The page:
Cupra Born 2023 review – interior and tech
Flashes of colour and fabric trims lift the cabin, but there are fundamental ergonomic flaws
Climb into a Born and that sense of driving something fundamentally different continues. The MEB underpinnings enable generous interior space for the overall footprint, but the Born’s cabin is a cosier, sportier place to be than an ID.3, with a high central tunnel offering a large storage bin inside.
Poke around and some of the plastics feel a touch low rent, but the overall ambience is lifted by a smattering of copper trim accents and recycled fabric upholstery (even if the deep dashboard and front quarter windows have a whiff of MPV about them). The tall body shape gives the cabin a spacious feel, and rear passengers aren’t short changed on head or leg room. Oddly, the 77kWh Born gets a different rear bench with no middle seatbelt, making it a strict four seater.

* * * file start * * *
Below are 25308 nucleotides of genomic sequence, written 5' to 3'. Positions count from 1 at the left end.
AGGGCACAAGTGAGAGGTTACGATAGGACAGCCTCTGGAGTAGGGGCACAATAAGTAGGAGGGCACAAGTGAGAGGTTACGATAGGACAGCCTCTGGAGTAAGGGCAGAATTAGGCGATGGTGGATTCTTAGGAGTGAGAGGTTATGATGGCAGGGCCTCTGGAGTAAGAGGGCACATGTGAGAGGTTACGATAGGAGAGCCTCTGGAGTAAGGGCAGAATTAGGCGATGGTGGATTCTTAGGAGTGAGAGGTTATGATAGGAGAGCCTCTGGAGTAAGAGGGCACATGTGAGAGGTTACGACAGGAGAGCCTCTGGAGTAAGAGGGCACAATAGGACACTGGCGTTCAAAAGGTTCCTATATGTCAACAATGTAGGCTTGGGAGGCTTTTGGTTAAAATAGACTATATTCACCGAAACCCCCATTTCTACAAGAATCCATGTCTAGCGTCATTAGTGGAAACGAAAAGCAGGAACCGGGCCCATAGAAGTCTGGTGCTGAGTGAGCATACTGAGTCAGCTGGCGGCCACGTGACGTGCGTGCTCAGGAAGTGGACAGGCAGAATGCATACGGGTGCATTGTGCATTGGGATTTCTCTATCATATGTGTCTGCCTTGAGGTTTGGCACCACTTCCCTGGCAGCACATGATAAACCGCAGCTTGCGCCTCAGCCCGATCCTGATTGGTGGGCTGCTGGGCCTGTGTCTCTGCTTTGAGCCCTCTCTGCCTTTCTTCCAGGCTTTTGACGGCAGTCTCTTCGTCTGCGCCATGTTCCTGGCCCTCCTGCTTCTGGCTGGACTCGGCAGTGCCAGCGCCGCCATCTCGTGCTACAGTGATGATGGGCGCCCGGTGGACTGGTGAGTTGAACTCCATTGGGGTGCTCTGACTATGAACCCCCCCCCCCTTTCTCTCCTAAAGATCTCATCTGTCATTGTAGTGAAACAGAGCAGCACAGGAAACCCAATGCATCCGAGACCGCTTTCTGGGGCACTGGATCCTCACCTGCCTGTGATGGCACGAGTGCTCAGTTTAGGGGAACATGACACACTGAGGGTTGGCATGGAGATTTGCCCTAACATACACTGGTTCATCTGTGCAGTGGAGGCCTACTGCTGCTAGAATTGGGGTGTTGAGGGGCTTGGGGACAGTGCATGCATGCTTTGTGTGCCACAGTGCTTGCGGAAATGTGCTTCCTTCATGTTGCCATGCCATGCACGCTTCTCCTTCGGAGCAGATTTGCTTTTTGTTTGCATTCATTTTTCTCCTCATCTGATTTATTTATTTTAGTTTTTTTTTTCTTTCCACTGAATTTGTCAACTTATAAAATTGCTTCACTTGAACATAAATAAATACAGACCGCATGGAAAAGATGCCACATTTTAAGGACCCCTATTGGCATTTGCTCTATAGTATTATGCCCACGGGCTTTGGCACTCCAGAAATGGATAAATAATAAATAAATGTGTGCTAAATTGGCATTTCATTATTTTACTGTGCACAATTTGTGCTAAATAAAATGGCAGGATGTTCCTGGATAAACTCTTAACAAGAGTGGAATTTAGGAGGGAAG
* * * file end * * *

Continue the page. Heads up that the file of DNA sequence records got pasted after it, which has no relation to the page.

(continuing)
It doesn’t have the space-age, unconventional feel of a Tesla inside, but some will prefer the Born’s more familiar cabin architecture. We just wish the user interface had more traditional elements, because the ergonomics are a step backwards from older-generation hatchbacks.
The lack of physical knobs and controls makes simple tasks more attention-sapping than they really ought to be on the move, and Cupra’s heavily digitised approach hides key functions behind layers of distracting menus on the 12-inch touchscreen. It can be enormously frustrating in a car that’s otherwise refreshingly simple and easy to drive.